By Anna Politkovskaya
14 October 2006
of files cross my desk every day. They are copies of criminal cases
against people jailed for "terrorism" or refer to people who
are still being investigated. Why have I put the word "terrorism"
in quotation marks here?
Because the overwhelming
majority of these people have been "fitted up" as terrorists
by the authorities. In 2006 the practice of "fitting up" people
as terrorists has supplanted any genuine anti-terrorist struggle. And
it has allowed people who are revenge-minded to have their revenge -
on so-called potential terrorists.
Prosecutors and judges are
not acting on behalf of the law and they are not interested in punishing
the guilty. Instead, they work to political order to make the Kremlin's
nice anti-terrorist score sheet look good and cases are cooked up like
This official conveyor belt
that turns out "heartfelt confessions" is great at providing
the right statistics about the "battle against terrorism"
in the north Caucasus (where Chechnya is).
This is what a group of mothers
of convicted young Chechens wrote to me: "In essence, these correctional
facilities (where terrorist suspects are held) have been turned into
concentration camps for Chechen convicts. They are subjected to discrimination
on an ethnic basis. The majority, or almost all of them, have been convicted
on trumped-up evidence.
"Held in harsh conditions,
and humiliated as human beings, they develop a hatred towards everything.
An entire army (of ex-convicts) will return to us with their lives in
ruins and their understanding of the world around them in ruins too..."
In all honesty, I am afraid
of this hatred. I am afraid because, sooner or later, it will burst
into the open. And for the young men who hate the world so much, everyone
will seem like an outsider.
The practice of "fitting
up" terrorists raises questions about two different ideological
approaches. Are we using the law to fight lawlessness? Or are we trying
to match "their" lawlessness with our own?
Recently, at Russia's request,
Ukraine handed over a certain Beslan Gadaev to Moscow. He is a Chechen
and was arrested at the start of August in Crimea during a document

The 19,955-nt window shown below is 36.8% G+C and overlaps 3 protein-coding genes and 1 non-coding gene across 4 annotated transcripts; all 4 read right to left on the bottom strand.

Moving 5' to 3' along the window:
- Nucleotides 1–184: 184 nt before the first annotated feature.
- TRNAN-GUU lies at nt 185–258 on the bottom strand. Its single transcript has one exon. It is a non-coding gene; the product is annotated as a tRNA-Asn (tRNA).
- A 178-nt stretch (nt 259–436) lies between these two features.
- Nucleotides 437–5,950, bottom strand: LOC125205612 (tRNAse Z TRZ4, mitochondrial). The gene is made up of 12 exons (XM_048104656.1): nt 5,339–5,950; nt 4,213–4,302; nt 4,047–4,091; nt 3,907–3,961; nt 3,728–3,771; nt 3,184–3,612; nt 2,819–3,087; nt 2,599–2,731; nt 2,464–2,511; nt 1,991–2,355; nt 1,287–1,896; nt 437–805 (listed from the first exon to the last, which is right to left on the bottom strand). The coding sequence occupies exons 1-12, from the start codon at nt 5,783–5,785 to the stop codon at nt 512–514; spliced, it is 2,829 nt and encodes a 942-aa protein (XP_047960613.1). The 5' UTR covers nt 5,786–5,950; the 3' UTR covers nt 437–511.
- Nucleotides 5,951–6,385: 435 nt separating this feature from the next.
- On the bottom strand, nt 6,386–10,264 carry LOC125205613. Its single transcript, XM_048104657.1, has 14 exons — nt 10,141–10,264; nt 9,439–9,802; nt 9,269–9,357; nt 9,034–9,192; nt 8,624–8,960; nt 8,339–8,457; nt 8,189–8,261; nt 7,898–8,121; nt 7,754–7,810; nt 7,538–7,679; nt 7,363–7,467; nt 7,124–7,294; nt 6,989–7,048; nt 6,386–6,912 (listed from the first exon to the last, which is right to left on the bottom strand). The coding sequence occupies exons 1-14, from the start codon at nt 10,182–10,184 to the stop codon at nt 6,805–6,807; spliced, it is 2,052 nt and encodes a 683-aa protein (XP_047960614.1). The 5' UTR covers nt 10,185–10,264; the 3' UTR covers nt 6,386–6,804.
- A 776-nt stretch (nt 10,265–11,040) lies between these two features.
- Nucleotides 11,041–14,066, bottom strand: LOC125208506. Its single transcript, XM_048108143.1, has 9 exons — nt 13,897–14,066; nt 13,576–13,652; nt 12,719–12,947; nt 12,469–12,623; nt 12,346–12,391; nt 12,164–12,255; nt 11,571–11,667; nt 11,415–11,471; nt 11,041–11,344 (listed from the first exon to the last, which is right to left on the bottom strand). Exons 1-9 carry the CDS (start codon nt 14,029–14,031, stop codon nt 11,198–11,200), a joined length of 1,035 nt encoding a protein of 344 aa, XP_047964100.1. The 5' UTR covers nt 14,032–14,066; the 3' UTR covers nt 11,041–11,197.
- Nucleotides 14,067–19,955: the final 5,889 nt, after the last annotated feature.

He was living there as a
forced resettler. Here are some excerpts from the letter he sent me
on 29 August: "After being extradited from Ukraine to Grozny (the
Chechen capital) I was taken to a police station and asked whether I
had killed members of Anzor Salikhov's family as well as family members
of Anzor's friend. I swore I had killed nobody and not spilt any blood,
neither Russian nor Chechen. The policemen said with certainty: "No
you are a killer." I again denied it.
"They began to beat
me. At first, they punched me twice in the area of my right eye. While
I was coming to, they tied me up and handcuffed me to a metal bar lodged
behind my knees so I couldn't move my hands, though I was in handcuffs
anyway. Then they took me, or rather they took the metal bar jammed
behind my legs, and suspended me between two stools at a height of about
one metre. As soon as they had me suspended, they attached wires to
my little fingers. They began to administer electric shocks while they
beat me with rubber truncheons wherever they could.
"I don't remember how
long it lasted but I started to lose consciousness due to the pain.
Seeing this, they asked me whether I was ready to talk. I replied that
I would talk but I didn't know what about. I spoke to spare myself from
torture, even for a little while. They took me down, removed the metal
bar, and flung me to the floor. They said 'talk'.
"I said I had nothing
to say. They responded by hitting me with the metal bar in the area
of my right eye where they had already struck me. Then they hung me
up again, the same as before, and repeated the same process. I don't
remember how long this lasted ... they repeatedly poured water on me.
"Around lunchtime, a
policeman in civilian clothing came up to me and told me some journalists
had come to see me and that I had to confess to three murders and a
"He said that if I didn't
agree they would repeat everything (the torture) and would break me
by sexually assaulting me in some way. I agreed to comply and gave an
interview to the journalists and they (the police) forced me to testify
that the injuries I had received from them had been sustained in the
course of an escape attempt..."
Zaur Zakriev, a lawyer defending
Beslan Gadaev, informed Memorial (a human rights organisation) that
his client had suffered physical and psychological violence on the premises
of the Grozny police force.
In the medical ward of prison
number one in Grozny where Gadaev is laid up, charged with "banditry",
a document details his many wounds. His lawyer, Zakriev, has forwarded
these complaints to the prosecutor of the Chechen Republic.
The text breaks off here
with the article unfinished. Politkovskaya's newspaper, 'Novaya Gazeta',
has promised to investigate the issues raised in the piece
Translation by Andrew Osborn
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